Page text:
United States

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Crude oil production in the US shale sector is expected to approach 9.4 million b/d in February, according to the US Energy Information Administration (EIA), primarily led by growth in the Permian Basin and the Bakken tight oil play. The agency’s latest Drilling Productivity Report (DPR), which estimates production from seven major US shale basins based on the number of drilling rigs at work and their productivity, predicts US shale oil output will rise by about 76,000 b/d from January to average about 9.375 million b/d in February. US shale output has steadily risen since the pandemic collapse of 2020, although the rate of growth has slowed in recent months as operators continue to contend with rising costs and equipment shortages. The biggest output gains are once again expected to occur in the Permian Basin of West Texas and southeastern New Mexico, where oil output is seen rising by about 30,000 b/d in February to more than 5.6 million b/d. The EIA also sees crude production in the North Dakota Bakken tight oil play increasing by about 20,000 b/d month to month to 1.23 million b/d. Smaller gains are forecast in the Oklahoma Anadarko Basin, the Colorado Denver-Julesberg Basin and the South Texas Eagle Ford Shale.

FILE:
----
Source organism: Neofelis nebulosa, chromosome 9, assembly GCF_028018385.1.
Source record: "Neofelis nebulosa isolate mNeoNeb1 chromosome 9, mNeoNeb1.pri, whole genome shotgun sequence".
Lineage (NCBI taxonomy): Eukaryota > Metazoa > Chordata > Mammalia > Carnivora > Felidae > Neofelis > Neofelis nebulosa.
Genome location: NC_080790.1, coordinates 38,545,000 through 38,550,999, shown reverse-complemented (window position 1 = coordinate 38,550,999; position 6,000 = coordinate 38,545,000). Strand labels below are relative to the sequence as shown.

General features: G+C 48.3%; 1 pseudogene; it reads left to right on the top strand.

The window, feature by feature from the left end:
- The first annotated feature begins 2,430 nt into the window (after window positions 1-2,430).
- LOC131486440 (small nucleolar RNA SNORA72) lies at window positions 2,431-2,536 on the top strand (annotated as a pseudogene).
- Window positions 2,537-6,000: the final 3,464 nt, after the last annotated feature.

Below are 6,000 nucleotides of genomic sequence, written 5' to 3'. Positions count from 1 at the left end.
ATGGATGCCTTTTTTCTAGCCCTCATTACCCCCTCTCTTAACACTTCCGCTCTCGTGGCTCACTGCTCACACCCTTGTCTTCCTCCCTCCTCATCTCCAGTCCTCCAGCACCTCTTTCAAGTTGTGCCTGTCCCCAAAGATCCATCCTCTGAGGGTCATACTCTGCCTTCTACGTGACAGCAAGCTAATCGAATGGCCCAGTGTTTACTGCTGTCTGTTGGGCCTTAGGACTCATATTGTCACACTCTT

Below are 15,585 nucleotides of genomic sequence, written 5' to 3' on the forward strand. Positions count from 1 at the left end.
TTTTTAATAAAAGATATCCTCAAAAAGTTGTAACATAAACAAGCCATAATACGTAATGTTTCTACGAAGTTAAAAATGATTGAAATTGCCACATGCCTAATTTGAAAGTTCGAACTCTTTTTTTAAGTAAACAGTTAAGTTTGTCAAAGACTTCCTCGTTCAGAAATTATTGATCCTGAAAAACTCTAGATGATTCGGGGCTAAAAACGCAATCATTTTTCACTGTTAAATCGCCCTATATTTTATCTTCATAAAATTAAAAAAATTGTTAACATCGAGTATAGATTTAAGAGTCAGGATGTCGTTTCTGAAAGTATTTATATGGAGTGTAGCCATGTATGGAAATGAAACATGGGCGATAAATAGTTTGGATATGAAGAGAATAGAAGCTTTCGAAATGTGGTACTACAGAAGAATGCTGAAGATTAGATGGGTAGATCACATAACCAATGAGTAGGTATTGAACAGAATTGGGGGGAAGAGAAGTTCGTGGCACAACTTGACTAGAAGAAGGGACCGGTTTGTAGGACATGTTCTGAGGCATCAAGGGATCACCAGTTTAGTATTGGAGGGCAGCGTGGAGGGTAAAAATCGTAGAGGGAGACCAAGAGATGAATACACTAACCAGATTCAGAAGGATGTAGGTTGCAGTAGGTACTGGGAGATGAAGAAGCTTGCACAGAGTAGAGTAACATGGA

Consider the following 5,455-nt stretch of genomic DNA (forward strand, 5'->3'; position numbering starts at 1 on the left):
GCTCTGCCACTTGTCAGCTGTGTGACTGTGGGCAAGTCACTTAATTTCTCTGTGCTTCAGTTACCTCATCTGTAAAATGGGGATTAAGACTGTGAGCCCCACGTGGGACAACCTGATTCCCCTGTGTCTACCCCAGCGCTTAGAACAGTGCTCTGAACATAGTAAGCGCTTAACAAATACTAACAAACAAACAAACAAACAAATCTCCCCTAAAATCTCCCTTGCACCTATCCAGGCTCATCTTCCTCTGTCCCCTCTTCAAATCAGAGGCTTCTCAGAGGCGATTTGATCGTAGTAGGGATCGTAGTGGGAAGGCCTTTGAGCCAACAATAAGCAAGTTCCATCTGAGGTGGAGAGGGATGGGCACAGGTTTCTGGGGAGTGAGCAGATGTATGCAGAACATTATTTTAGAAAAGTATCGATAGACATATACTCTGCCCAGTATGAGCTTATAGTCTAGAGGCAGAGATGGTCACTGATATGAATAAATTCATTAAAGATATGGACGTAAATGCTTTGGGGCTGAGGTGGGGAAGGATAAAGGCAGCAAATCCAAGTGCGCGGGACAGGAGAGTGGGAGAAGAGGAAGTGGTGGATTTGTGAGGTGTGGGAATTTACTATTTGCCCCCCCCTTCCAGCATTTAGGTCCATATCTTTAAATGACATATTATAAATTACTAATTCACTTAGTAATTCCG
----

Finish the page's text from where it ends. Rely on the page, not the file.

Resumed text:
Shale, Oil Supply
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